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Just how bad is the labor problem?

By Kevin Gue | 09/16/2014 | 1:21 PM

Recently I visited the distribution center of a local 3PL that supports e-commerce and other distribution operations. At some point in the visit I asked my host if he was having problems with labor availability. "Oh, yea." He went on to tell me that his firm was considering locating new clients into DCs away from Louisville for exactly this reason. Let me say that again: his firm was moving business away from Louisville, Kentucky (home of the UPS Worldport and about 100 miles from the population weighted center of the continental U.S.) specifically because they were having trouble finding workers. OK, so I'm partial to Louisville, but can you imagine moving e-commerce business away from Louisville when you already have a DC there? That's how bad the labor problem is.

Help Wanted

Driving away from the DC, it occurred to me that labor availability is an obvious constraint on supply chain network design problems, but I wondered if there had been any work in this area. It is tempting to think that labor availability is "just a capacity constraint," until one realizes that competitors are also trying to scoop up that capacity. Mix in the uncertainty of labor availability data in the first place, and you have a very hard problem.

The labor shortage in distribution earned an entire chapter in last year's U.S. Material Handling and Logistics Roadmap. Participants in the workshops identified two classes of labor that were particularly troublesome: skilled workers, such as those who could program PLCs and do installations of automation, and unskilled workers who had to have a solid work ethic and a willingness to learn. One participant told a prototypical story, "If I have two open positions, I'll receive a hundred résumés. I discard ninety immediately, due to no high school degree, failed drug tests, felonies, and so on. Of the remaining ten, I'll hire seven. Five won't show up for work for all five days of the first week—they didn't realize the job would be that demanding. That leaves me with two." No one in the room thought he was exaggerating, and no one was laughing.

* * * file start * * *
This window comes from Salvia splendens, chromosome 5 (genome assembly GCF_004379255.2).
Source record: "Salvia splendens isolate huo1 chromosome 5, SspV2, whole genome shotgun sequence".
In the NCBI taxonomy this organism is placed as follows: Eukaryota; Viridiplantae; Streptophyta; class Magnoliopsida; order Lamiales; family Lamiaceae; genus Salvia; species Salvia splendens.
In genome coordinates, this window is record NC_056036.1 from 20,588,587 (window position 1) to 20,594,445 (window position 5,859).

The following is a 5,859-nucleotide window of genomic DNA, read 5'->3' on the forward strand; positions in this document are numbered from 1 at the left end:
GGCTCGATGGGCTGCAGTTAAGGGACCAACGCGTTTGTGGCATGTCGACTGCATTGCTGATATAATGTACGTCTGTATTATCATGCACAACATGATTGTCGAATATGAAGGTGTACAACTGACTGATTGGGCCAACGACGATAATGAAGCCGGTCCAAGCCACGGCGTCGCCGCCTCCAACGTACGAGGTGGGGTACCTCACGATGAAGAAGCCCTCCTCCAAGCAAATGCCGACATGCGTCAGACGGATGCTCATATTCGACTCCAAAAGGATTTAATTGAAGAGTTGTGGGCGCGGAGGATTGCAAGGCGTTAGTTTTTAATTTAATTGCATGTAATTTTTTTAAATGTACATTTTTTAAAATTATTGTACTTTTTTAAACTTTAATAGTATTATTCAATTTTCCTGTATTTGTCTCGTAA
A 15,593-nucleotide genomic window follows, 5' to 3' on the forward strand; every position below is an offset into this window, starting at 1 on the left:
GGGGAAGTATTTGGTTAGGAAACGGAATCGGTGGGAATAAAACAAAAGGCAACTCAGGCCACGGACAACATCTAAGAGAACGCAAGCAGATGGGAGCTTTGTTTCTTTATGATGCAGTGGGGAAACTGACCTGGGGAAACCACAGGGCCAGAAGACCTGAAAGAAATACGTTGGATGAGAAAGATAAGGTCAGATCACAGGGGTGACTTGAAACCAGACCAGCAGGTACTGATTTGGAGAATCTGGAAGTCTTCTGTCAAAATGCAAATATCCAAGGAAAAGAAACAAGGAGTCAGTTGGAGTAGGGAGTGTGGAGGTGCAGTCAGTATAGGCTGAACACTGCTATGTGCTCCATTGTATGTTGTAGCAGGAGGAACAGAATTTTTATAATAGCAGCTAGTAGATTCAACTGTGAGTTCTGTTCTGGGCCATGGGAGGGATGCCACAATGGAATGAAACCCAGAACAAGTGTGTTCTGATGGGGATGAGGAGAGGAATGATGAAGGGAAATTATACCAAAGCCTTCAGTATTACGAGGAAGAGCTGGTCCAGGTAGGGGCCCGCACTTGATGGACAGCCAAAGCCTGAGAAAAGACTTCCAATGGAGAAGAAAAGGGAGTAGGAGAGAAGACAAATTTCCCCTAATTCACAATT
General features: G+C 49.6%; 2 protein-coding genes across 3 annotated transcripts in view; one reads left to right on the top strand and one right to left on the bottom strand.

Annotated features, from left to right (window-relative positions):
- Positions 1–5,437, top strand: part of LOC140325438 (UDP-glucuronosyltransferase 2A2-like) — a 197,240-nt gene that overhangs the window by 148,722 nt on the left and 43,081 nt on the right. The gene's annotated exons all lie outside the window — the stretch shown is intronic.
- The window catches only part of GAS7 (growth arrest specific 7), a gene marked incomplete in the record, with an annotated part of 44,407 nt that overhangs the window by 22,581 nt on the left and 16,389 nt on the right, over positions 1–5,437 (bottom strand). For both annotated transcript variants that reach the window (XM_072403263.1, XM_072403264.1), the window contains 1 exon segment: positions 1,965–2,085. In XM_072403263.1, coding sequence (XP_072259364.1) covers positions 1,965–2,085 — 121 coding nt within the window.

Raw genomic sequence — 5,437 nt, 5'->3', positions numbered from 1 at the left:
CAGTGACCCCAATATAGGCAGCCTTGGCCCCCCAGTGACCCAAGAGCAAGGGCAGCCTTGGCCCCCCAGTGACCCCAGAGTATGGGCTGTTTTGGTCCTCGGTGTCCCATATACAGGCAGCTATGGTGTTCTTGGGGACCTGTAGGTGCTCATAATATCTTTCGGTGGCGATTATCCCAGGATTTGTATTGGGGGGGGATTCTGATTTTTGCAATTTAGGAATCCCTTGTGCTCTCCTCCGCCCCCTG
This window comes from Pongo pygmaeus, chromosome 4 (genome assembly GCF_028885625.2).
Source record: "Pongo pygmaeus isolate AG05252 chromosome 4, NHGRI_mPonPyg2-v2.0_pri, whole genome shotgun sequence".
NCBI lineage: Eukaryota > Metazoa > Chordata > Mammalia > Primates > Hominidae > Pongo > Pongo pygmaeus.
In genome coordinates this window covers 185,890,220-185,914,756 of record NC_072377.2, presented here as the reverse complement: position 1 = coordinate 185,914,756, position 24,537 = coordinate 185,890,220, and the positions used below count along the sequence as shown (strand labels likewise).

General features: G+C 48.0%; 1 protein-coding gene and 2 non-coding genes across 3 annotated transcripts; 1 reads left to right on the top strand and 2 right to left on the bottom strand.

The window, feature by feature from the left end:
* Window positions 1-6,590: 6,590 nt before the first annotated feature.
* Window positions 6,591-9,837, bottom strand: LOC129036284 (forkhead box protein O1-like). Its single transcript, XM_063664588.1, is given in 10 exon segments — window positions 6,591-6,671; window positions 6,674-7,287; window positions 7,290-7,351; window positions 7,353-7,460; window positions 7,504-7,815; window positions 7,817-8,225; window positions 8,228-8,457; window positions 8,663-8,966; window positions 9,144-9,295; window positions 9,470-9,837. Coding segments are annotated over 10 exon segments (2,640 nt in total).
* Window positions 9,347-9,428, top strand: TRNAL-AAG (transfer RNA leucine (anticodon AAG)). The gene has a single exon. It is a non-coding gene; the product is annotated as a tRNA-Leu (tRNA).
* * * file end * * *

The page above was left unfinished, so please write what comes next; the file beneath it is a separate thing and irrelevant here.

We are past the time of complaining about this problem. 



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About Kevin Gue

Keving Gue

Kevin Gue is a professor of industrial engineering at the University of Louisville, where he holds the Duthie Chair of Engineering Logistics and serves as Director of the Logistics and Distribution Institute (LoDI). His research addresses the design and control of logistics systems, with a focus on distribution, warehousing, and material handling. He is co-inventor of the warehouse aisle designs known as the Flying-V, Fishbone, and Chevron, work for which he received multiple best paper awards and was awarded the Technical Innovation in Industrial Engineering Award from IIE in 2009. Kevin is a former president of the College-Industry Council on Material Handling Education and is Editor-in-Chief of the recently published U.S. Roadmap on Material Handling and Logistics.


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